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Guide for Moderators

Official rules: We are playing by-the-book with NAQT rules. These can be found on the web at http://www.naqt.com/rules.html

Scoring: Generally, familiarize yourself with the rules distributed in this packet. It is likely that you will be running the match room alone, so you need to be both a reader and scorekeeper. The game will move along better if you handle the scoring quickly. The scoresheet is simple enough to maintain. If a team answers a tossup correctly, mark down 10 points under the appropriate team in the tossup column, in the row for the question you are reading. Since we are playing with NAQT rules, a team which answers before the "power tossup mark" (you have to see a question packet for this to make sense) receives not 10 but 15 points for the tossup. Mark a -5 if a team interrupts and answers incorrectly at any point before you have completed the question. Mark down the bonus points awarded to the team, as well as the possible number of points on that bonus. (This is necessary in case of a protest). Unless you are very quick at arithmetic, it is probably better to wait for halftime to total the scores; it keeps the match moving, and you are less likely to make an error in totaling. Speaking of errors, if a student or coach is available in the room, they should keep an unofficial board score. Scoresheets may be collected by a runner during the tournament. If you have scoresheets left at the end of the morning or afternoon rounds, turn them in to the tournament headquarters. If you would like a coach or player who is sitting out to keep the official scoresheet, they may, provided both teams agree to it.

Reading: Although we are not playing timed rounds, we are on a fixed, tight time schedule. It is imperative that you move through the match quickly. It keeps it exciting for the students, helps you to build a reading rhythm, and ensures that the tournament does not fall behind schedule. There is nothing worse than a behind-schedule tournament. That said, it would be foolish to sacrifice clarity and good diction for speed. It is quite possible to move through a question per minute, which will keep things well on track. It is important to prompt teams for their answers; calling "time" three seconds after completing a tossup, and prompting for an answer after three to five seconds of consultation on a bonus are appropriate and often necessary measures. Do not think you are being charitable and accommodating by allowing teams to think for ten or fifteen seconds before answering a bonus. This is both a violation of the rules, and a surefire way of falling behind.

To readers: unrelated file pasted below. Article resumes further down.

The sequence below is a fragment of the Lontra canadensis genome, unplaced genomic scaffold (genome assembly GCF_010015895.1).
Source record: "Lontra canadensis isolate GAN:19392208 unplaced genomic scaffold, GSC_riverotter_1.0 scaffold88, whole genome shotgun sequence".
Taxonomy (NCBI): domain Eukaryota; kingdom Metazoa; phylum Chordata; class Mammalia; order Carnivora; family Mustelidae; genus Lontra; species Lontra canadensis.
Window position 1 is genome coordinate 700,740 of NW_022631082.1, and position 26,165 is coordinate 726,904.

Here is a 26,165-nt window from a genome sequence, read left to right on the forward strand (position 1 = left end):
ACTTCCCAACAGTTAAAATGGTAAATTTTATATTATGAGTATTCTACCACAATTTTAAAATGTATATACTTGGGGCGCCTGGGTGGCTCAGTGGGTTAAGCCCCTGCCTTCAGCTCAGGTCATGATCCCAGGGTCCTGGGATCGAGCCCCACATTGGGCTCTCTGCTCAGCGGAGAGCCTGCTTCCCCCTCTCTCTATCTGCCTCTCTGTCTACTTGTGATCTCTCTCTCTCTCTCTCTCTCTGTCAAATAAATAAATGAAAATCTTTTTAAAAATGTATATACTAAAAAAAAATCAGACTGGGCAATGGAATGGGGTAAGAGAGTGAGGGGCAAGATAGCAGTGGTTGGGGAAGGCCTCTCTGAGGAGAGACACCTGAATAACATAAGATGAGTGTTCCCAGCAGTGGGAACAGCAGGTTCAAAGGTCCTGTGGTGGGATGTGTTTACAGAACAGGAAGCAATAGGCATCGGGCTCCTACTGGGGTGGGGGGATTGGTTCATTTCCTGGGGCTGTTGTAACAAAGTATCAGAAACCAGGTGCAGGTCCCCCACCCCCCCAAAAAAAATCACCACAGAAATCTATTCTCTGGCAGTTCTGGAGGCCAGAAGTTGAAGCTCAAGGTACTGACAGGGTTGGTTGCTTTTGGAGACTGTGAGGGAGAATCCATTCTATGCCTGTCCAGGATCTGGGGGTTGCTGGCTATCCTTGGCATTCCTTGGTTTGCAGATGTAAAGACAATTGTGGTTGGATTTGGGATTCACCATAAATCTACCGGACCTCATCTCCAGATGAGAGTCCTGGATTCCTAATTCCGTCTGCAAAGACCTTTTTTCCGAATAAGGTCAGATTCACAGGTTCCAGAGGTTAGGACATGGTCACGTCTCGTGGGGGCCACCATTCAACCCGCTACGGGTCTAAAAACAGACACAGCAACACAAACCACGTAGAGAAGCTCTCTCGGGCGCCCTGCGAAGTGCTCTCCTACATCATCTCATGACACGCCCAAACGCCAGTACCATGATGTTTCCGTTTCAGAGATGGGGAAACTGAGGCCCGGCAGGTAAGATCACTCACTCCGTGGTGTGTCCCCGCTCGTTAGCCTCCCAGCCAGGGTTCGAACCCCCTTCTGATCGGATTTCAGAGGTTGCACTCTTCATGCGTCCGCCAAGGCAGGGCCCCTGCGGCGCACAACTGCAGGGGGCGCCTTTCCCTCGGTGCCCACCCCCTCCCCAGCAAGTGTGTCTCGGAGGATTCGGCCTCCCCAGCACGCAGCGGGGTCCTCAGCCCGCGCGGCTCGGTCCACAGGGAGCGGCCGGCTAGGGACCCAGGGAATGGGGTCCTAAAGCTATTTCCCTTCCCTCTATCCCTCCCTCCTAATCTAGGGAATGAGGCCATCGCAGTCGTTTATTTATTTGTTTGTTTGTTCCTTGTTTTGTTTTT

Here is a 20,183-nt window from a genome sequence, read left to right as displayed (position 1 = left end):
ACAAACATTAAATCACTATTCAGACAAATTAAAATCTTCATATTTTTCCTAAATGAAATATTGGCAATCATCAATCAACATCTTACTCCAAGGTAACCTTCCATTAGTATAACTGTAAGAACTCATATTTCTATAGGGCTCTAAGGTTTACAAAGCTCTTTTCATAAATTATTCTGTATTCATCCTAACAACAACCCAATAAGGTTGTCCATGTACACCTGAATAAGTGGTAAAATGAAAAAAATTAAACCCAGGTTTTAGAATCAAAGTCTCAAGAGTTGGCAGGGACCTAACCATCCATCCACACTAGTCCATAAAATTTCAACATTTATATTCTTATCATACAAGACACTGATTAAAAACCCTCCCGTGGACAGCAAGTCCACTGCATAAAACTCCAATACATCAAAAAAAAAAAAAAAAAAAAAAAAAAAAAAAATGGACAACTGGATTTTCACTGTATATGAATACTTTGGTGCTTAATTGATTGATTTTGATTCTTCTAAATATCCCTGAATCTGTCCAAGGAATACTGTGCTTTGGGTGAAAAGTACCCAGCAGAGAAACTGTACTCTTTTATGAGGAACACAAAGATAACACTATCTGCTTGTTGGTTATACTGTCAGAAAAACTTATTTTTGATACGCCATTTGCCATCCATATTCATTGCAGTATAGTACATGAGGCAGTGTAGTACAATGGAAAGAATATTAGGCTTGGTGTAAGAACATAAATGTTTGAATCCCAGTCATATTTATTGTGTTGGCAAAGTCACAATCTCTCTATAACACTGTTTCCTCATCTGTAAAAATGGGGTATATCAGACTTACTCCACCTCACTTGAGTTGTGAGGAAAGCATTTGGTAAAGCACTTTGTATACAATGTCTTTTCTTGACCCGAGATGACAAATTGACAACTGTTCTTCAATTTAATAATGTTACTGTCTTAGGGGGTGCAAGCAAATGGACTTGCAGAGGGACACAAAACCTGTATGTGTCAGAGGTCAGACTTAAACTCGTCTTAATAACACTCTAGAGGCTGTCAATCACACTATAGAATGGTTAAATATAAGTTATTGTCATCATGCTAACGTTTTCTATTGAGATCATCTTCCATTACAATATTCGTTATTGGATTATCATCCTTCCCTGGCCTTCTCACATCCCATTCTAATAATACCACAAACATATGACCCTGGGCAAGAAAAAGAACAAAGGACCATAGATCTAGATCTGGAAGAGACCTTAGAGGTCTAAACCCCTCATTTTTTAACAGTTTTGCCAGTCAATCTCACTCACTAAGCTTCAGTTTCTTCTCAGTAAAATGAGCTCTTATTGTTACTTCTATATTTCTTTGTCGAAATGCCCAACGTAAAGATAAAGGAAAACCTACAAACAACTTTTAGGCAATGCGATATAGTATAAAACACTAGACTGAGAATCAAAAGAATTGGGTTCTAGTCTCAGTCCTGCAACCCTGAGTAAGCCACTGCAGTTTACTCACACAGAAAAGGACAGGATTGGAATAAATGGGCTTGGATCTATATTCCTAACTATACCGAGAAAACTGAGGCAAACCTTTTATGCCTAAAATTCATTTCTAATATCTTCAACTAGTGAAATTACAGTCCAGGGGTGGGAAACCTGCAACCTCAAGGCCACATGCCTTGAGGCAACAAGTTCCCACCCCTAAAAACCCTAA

Room Setup: You have also been given a buzzer lockout system for use in the room. The setup and operation (if you haven't used one before) is straightforward (just ask any teenager for help if you're stymied!). Most important is that you "clear" the system after an answer is given to a tossup, to allow players to buzz in at the next appropriate time. If a buzzer system malfunctions, be creative and reasonable in working around it. It is possible that extra systems will be available to substitute for inoperative units. Contact tournament headquarters for this.

Match Procedure: Typically, once things have settled down, each team should introduce itself and its players, testing each buzzer as they go. Teams may have name cards or plaques. Of course these are welcome, but are not necessary, as we are not playing with strict recognition rules. In general a moderator may set his or her own policy on recognizing a student who has signaled to answer a tossup. After introductions, the game begins immediately with a tossup, and continues uninterrupted through the tenth tossup (and bonus if applicable). A short break for halftime should be permitted. If a team substitutes players during the half (which they are permitted to do only at halftime), these players should introduce themselves. Then on to questions 11 through 20. The captains should sign the official scoresheet when the match is complete, and teams should move along to their next match.

Irregularities and Questions: As stated in the official rules and regulations, protests which cannot be resolved in the match room should be brought to the attention of the Tournament Director, or the designated Supreme Adjudicator for the building. Also, any questions or concerns you should have as a moderator should be brought to the Tournament Director.

Warm and Fuzzy Wrapup: Of course, we are all here to have fun, and the moderator in a match probably has the most control over that. If you foster an energetic but casual environment, everyone will benefit more than if you are a cold and unfriendly moderator. I have the utmost respect for the moderator who is friendly but in-charge, a fine reader, and runs an efficient, exciting match. So good luck and good reading.

Ben Horwich

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   © 2002 Princeton University College Bowl  –  last updated 2/19/02